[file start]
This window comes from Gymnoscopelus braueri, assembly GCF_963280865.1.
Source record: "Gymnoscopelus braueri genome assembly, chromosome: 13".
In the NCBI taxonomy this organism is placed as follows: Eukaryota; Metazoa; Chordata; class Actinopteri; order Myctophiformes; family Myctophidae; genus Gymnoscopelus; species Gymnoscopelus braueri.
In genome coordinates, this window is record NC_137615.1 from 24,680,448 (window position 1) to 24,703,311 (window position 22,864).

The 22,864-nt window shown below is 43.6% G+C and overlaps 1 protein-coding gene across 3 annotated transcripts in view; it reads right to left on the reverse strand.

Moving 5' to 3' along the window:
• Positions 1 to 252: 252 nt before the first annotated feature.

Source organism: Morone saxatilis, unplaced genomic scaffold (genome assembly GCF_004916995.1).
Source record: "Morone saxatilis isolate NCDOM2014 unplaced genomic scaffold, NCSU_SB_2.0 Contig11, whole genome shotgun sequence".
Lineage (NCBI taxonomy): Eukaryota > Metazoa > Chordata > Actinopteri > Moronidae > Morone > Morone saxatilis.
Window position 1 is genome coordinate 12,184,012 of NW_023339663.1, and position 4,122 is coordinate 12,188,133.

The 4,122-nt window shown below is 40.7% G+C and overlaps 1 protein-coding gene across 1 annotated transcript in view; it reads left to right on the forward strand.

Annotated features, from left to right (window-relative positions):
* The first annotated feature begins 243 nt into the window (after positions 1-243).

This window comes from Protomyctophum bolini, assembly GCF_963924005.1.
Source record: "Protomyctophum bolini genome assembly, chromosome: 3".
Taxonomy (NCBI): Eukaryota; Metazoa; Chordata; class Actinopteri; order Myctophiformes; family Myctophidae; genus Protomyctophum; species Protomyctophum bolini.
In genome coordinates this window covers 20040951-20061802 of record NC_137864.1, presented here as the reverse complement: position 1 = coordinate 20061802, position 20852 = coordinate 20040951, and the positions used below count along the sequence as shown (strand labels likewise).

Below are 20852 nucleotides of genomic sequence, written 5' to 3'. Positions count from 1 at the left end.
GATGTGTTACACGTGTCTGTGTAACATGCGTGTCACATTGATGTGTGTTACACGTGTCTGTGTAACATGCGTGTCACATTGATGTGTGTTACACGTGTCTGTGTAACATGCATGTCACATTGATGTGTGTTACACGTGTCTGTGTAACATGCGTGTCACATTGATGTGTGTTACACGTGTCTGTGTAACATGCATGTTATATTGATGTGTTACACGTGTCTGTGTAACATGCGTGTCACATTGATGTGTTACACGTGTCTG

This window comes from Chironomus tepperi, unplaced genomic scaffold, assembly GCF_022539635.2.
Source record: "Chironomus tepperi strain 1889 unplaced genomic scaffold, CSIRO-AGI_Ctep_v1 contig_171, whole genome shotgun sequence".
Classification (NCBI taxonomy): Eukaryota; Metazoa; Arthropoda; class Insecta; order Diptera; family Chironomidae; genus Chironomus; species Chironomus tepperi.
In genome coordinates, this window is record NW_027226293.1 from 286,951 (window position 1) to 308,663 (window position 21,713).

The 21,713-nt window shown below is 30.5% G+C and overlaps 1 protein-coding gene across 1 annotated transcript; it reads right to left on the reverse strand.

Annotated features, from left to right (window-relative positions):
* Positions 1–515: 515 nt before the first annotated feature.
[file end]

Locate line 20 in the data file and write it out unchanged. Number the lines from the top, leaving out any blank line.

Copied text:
GATGTGTTACACGTGTCTGTGTAACATGCGTGTCACATTGATGTGTGTTACACGTGTCTGTGTAACATGCGTGTCACATTGATGTGTGTTACACGTGTCTGTGTAACATGCATGTCACATTGATGTGTGTTACACGTGTCTGTGTAACATGCGTGTCACATTGATGTGTGTTACACGTGTCTGTGTAACATGCATGTTATATTGATGTGTTACACGTGTCTGTGTAACATGCGTGTCACATTGATGTGTTACACGTGTCTG